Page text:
Dismiss the case of Michael Flynn
When Michael Flynn heads to court for his final sentencing hearing today, a lifetime of respected national service will hang in the balance on what is said and done. I am not talking about Flynn but of Judge Emmet Sullivan. There is no issue over the dismissal of the charge of Flynn lying to federal investigators. The only issue is whether, just before an election, Sullivan will use the hearing as a forum for injudicious commentary.
I have practiced law for years before Sullivan and praised him for his demeanor and record as a judge. He has served with distinction since 1994 in cases ranging from Guantanamo Bay detainees to the flawed prosecution of Ted Stevens to the emails of Hillary Clinton.
Then came the case of Flynn, who was charged with a single count of lying to federal investigators. Such a charge ordinarily would result in a short sentencing hearing. Flynn fought the charge but, after exhausting his assets and facing threats by prosecutors to target his son, he agreed to plead to one count. Even the uncooperative witness like Alex Van Der Zwaan received only 30 days in prison on a similar charge related to the investigation by former special counsel Robert Mueller.
Yet this is the third attempt at sentencing for Flynn, as what should have been the simple hearing two years ago was derailed by Sullivan himself. Both Flynn and the prosecutors believed they would have a perfunctory hearing and a likely sentence without jail time. After all, this was just one count, and Flynn pleaded guilty, then met with Mueller about 20 times as a cooperative witness. Furthermore, we know federal investigators at the time did not believe Flynn intentionally lied to them. Yet when Flynn went to court, he was given a scolding rather than a sentence.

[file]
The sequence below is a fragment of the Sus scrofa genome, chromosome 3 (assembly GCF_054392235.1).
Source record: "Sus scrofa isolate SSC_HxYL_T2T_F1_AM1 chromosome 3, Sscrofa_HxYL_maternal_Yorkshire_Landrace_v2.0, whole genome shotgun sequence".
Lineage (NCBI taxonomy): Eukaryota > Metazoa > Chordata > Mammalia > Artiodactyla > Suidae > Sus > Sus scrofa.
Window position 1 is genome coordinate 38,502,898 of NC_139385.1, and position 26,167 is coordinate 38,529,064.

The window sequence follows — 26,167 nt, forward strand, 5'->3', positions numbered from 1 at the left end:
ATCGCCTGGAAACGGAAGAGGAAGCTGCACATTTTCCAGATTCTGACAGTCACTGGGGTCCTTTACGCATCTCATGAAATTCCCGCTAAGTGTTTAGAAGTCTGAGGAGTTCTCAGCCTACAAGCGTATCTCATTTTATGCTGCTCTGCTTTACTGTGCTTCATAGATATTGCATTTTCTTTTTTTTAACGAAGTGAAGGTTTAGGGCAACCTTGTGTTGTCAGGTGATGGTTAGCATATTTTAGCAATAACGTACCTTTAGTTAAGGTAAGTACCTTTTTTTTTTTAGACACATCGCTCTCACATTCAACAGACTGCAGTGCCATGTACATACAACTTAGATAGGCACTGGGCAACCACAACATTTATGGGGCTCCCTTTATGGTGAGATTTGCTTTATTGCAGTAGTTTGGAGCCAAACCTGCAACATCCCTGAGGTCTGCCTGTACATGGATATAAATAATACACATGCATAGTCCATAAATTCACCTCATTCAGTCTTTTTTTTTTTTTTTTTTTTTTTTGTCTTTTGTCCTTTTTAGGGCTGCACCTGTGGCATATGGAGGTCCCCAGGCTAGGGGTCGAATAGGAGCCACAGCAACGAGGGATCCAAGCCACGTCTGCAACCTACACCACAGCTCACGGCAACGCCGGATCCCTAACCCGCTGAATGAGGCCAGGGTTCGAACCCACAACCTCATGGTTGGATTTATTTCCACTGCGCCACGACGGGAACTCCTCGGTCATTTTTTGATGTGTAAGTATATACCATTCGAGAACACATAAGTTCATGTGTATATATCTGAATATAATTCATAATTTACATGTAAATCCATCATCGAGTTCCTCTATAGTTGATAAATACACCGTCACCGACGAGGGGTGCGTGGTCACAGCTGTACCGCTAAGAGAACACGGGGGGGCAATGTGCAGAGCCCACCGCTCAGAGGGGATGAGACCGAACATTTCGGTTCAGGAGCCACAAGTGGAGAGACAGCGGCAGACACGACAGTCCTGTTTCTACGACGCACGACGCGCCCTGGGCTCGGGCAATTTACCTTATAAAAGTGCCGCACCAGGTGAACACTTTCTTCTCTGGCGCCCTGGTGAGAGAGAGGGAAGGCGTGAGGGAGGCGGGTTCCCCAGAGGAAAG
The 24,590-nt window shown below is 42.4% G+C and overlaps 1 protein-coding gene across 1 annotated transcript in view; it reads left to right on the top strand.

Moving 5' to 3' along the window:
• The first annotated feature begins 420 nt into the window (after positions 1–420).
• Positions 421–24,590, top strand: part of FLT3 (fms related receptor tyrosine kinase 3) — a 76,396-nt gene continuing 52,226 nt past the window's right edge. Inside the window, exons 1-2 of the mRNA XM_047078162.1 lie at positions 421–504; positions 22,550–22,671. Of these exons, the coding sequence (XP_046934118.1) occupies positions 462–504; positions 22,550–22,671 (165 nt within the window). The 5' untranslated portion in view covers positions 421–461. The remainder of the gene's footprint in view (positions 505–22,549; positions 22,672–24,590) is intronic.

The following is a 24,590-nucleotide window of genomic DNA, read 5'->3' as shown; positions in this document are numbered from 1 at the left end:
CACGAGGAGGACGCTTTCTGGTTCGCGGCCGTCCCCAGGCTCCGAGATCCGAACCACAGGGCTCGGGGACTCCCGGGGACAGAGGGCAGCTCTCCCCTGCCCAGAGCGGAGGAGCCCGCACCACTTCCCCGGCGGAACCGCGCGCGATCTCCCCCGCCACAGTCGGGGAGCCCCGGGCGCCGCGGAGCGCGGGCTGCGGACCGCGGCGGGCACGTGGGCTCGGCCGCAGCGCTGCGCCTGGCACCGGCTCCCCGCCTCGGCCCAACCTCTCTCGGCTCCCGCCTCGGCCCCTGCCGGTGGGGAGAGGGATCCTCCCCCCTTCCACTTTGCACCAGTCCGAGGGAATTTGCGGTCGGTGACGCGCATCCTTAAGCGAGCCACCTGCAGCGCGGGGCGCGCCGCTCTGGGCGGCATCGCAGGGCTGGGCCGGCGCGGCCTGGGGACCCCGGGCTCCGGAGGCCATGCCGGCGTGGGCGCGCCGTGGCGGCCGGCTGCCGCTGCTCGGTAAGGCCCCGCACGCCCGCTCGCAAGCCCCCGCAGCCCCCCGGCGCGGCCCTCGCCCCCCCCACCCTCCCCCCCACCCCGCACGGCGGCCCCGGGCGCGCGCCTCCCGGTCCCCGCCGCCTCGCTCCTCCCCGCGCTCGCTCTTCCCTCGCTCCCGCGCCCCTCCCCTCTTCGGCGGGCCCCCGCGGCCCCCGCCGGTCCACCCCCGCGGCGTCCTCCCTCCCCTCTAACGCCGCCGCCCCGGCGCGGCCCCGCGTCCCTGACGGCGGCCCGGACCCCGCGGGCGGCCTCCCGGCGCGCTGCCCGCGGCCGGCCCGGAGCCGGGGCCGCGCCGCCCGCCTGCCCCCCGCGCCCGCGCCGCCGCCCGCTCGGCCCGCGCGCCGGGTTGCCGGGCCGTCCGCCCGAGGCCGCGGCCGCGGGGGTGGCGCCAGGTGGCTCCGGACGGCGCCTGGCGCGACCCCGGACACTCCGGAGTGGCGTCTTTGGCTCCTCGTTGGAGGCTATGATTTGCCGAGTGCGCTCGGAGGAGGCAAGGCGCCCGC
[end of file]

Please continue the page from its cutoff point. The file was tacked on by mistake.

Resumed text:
Using the flag in court as a prop, Sullivan falsely accused Flynn of being an “unregistered agent of a foreign country while serving as the national security adviser” who sold his country out. Sullivan even suggested Flynn should have been charged with treason, then suggested he might ignore any recommendations and send Flynn to jail when he declared, “I cannot assure you that if you proceed today, you will not receive a sentence of incarceration. I am not hiding my disgust and my disdain.”
Sullivan apologized for some of his comments, but the hearing led to a critical delay. During that time, new evidence emerged that cast further doubt on the investigation of Flynn, including the material showing that FBI agents wanted to close the case in 2016 due to lack of evidence. The investigation was kept open at the insistence of fired FBI special agent Peter Strzok, who showed intense animus for President Trump.
We also know that former FBI director James Comey told President Obama that conversations Flynn had with Russians as incoming national security adviser appeared legitimate. These and other revelations correctly led the Justice Department to seek dismissal of the charge. There is an ongoing investigation and various experts, including myself, have argued that the investigation and charge in the case of Flynn were flawed.